Bob Watts at a panel talking about existing work that inspired his writing process, April 3., 2019. Watts is an English professor at Lehigh University. (Madelyn Braman/B&W Staff).

The life of Bob Watts: from game shows to classrooms


Published poet, game show contestant and Lehigh professor denote just a few experiences on Bob Watts’ resume.

Watts always knew writing was his calling, and he’s been doing it his whole life.

He said he still remembers the first poem he wrote as a lovesick eighth grader — it was his first piece of writing he classified as poetry due to its emotion.

It wasn’t until Watts attended North Carolina State University for a master’s degree in creative writing that he said he began to write poetry seriously. 

He wasn’t able to get into a certain class one semester, so he took a poetry course instead.

Watts said that class changed his life. 

“For the first time with any teacher I had, (my professor) taught poetry as a craft,” Watts said. “This thing taught me about meter, rhyme and prosody in general. I had what my wife likes to call my ‘Come to Jesus moment,’ where I realized that is what I wanted to do with the rest of my life.” 

In one of Watts’ published poem collections, “Past Providence,” he talks about how he lost his faith in God. He now often tells students he was “raised a baptist but is now a poet” because poetry provided him with a connection to something larger than himself.

A love for game shows

Before Watts fell in love with poetry, he said he has always loved learning.

Throughout his time at Appalachian State for his undergraduate education, North Carolina State University for his master’s and the University of Missouri-Columbia for his Ph. D. Watts said he participated in the College Bowl, an academic trivia competition known as “the varsity sport of the mind.”

When the game show “Who Wants to be a Millionaire” came out, he decided to put his trivia knowledge to the test.

To apply to the show, Watts said he called an application phone number and answered questions hoping to make it through the first round. After a handful of tries, he finally got a callback in 2000 and was eventually flown out to New York with his wife for filming. 

While on the show, Watts wasn’t fast enough to answer a question correctly during the segment “Fastest Finger First” but was told to stick around as he might get another chance. When another contestant missed a $300 question, Watts was given the opportunity to continue playing.

When he finished the game, he had won $125,000, which he said he and his wife used to travel to France and England and put a downpayment on a house in Pennsylvania.

He later applied to be a contestant on Jeopardy — a show he loved as a kid. He said he took the show’s written practice tests several times and did well on them, but he didn’t get a callback until 2004.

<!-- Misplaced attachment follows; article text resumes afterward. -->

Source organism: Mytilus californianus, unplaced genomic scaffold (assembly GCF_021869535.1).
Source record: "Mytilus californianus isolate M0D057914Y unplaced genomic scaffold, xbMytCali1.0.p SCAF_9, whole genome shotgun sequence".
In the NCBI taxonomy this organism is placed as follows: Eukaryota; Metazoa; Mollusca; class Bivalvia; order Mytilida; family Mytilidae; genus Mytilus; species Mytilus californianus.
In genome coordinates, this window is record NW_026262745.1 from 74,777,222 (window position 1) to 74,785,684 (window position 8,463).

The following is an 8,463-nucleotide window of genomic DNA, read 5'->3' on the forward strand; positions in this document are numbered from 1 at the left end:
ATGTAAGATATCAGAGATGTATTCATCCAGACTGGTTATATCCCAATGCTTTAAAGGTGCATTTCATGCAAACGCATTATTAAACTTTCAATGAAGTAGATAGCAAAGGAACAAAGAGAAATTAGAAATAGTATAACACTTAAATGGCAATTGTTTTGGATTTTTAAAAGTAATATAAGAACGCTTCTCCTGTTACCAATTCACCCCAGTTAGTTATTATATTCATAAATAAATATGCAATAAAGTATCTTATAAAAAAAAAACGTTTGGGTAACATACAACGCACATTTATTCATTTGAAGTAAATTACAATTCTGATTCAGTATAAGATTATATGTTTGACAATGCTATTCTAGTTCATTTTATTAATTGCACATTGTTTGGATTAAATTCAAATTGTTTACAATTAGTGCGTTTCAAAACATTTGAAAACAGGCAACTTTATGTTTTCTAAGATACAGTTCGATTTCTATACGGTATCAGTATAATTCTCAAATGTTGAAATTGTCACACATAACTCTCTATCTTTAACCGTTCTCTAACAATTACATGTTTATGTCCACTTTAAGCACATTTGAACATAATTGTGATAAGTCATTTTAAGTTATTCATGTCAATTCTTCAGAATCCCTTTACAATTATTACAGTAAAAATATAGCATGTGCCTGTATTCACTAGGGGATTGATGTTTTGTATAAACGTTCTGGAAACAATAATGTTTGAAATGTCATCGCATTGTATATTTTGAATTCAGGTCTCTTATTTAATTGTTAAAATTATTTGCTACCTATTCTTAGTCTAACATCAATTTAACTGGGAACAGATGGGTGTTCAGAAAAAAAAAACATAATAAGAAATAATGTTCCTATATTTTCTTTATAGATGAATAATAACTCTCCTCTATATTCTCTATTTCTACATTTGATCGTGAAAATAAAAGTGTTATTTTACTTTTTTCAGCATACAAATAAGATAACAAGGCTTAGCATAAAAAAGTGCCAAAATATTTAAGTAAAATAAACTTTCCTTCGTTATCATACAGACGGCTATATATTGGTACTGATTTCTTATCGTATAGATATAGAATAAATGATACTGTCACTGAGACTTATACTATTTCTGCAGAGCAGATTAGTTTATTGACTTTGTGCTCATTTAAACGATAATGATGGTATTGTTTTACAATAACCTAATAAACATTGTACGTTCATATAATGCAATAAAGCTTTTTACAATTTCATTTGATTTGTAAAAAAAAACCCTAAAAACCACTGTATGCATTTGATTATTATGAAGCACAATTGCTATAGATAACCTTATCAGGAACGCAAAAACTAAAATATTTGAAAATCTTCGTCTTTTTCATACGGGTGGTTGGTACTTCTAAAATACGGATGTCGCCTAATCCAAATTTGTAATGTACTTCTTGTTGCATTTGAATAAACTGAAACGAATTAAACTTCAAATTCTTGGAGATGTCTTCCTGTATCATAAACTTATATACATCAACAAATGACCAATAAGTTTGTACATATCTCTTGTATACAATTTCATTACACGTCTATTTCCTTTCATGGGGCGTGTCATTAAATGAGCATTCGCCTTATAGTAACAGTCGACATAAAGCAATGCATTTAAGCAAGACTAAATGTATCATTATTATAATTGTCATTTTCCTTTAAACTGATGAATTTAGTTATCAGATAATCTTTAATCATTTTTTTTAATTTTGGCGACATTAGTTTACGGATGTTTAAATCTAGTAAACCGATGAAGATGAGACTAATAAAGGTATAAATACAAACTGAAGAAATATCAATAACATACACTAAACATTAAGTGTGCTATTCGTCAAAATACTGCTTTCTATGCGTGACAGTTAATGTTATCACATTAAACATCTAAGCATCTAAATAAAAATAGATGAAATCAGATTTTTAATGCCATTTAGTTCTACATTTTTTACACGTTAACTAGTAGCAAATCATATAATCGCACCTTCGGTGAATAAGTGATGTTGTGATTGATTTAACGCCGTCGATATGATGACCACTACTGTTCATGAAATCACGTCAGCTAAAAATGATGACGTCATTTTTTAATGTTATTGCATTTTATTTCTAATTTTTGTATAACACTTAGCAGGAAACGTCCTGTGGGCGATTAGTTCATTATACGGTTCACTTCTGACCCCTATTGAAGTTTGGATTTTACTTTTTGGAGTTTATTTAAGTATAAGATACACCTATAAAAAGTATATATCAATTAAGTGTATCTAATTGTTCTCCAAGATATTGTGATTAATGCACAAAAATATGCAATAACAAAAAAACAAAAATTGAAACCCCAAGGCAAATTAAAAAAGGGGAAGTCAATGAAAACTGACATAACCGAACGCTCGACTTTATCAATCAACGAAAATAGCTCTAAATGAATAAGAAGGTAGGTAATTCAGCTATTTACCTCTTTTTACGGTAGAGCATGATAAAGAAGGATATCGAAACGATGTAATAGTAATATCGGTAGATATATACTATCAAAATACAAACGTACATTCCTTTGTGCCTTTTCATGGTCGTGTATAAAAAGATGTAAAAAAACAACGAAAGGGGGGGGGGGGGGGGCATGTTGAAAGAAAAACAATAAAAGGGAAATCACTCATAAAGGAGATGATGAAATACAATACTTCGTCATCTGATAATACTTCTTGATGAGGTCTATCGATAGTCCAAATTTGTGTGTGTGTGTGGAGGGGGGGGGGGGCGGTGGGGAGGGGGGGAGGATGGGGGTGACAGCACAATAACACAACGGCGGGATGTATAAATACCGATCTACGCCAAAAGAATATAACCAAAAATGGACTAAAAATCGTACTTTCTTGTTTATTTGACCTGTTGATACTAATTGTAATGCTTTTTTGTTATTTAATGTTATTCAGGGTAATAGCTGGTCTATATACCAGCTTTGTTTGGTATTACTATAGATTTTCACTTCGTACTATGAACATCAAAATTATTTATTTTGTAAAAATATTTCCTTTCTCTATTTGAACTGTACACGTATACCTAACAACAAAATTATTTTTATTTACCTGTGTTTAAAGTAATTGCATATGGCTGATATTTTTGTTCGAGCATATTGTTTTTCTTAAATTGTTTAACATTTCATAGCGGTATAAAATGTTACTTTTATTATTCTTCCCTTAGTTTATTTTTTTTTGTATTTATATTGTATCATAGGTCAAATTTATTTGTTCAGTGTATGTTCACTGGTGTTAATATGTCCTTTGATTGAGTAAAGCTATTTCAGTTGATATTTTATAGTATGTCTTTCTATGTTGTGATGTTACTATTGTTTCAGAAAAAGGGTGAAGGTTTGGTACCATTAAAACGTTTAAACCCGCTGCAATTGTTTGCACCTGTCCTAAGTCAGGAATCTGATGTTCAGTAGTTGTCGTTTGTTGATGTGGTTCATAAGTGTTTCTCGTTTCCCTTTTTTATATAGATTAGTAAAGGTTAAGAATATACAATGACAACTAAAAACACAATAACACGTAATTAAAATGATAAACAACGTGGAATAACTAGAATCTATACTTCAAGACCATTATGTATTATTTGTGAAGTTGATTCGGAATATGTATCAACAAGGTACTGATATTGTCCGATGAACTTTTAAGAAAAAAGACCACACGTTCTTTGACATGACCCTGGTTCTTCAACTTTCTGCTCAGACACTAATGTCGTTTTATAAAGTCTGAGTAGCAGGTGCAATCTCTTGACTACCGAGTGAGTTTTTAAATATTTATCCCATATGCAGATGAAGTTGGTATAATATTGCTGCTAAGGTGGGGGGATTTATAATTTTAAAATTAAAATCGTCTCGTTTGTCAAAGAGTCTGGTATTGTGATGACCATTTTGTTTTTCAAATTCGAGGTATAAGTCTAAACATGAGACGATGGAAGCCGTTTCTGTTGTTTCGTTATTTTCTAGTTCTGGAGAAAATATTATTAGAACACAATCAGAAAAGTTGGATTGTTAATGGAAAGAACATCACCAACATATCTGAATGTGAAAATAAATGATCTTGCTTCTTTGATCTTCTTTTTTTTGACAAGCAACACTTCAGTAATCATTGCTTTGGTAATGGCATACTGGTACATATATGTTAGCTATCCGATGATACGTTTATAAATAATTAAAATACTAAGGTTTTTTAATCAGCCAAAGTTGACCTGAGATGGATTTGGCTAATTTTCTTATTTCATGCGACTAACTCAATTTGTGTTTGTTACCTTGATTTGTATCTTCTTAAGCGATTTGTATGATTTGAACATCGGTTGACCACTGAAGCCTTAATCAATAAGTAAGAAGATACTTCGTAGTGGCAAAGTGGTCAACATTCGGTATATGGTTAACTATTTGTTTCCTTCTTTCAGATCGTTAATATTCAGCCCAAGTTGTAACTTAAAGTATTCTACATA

Jeopardy flew him and his wife out to Los Angeles, California, to film. Watts said he was in second place on the last question before betting everything he had, losing it all and dropping to third place. He walked away with $1,000.

Entering academia

When Watts was offered a teaching fellowship, he said he only accepted to become a better writer and because the salary was the same as his midnight shift at UPS. 

Watts came to Lehigh as a professor of practice for three years at a time where there were no other poetry professors. When the department held a national search for a tenure-track poet, he secured the position and has been at Lehigh ever since.

He now teaches Introduction to Poetry and Advanced Poetry Writing. 

Emily Friedman, ‘23, Watts’ former student, said Watts sometimes held class outside to help students focus on incorporating sensory details into their poetry. She said he encouraged them to be in the moment and describe things in great detail, using all of their senses.

“He was very quiet at first,” Friedman said, “but he started talking about poetry and something that he loves. You could really tell that he valued the art of it.”

Friedman said Watts inspired her to write better and think more creatively.

Sabrina Trabish, ‘23, another former student of Watts, agreed. She said he energized students to be excited about their work. 

“He was really passionate about having his students become passionate about their own writing,” Trabish said. 

Trabish said Watts occasionally held one-on-one meetings with students instead of regularly scheduled classes to discuss their poetry. His individualized feedback showed her he cares about his students. 

Watts said there is a poet and poem out there for everybody.

“One that will speak to you, one that will move you, that will change you in some way,” Watts said. “Everybody needs to read poetry. It would be good if everybody read mine, but everybody needs to read poetry, period.”

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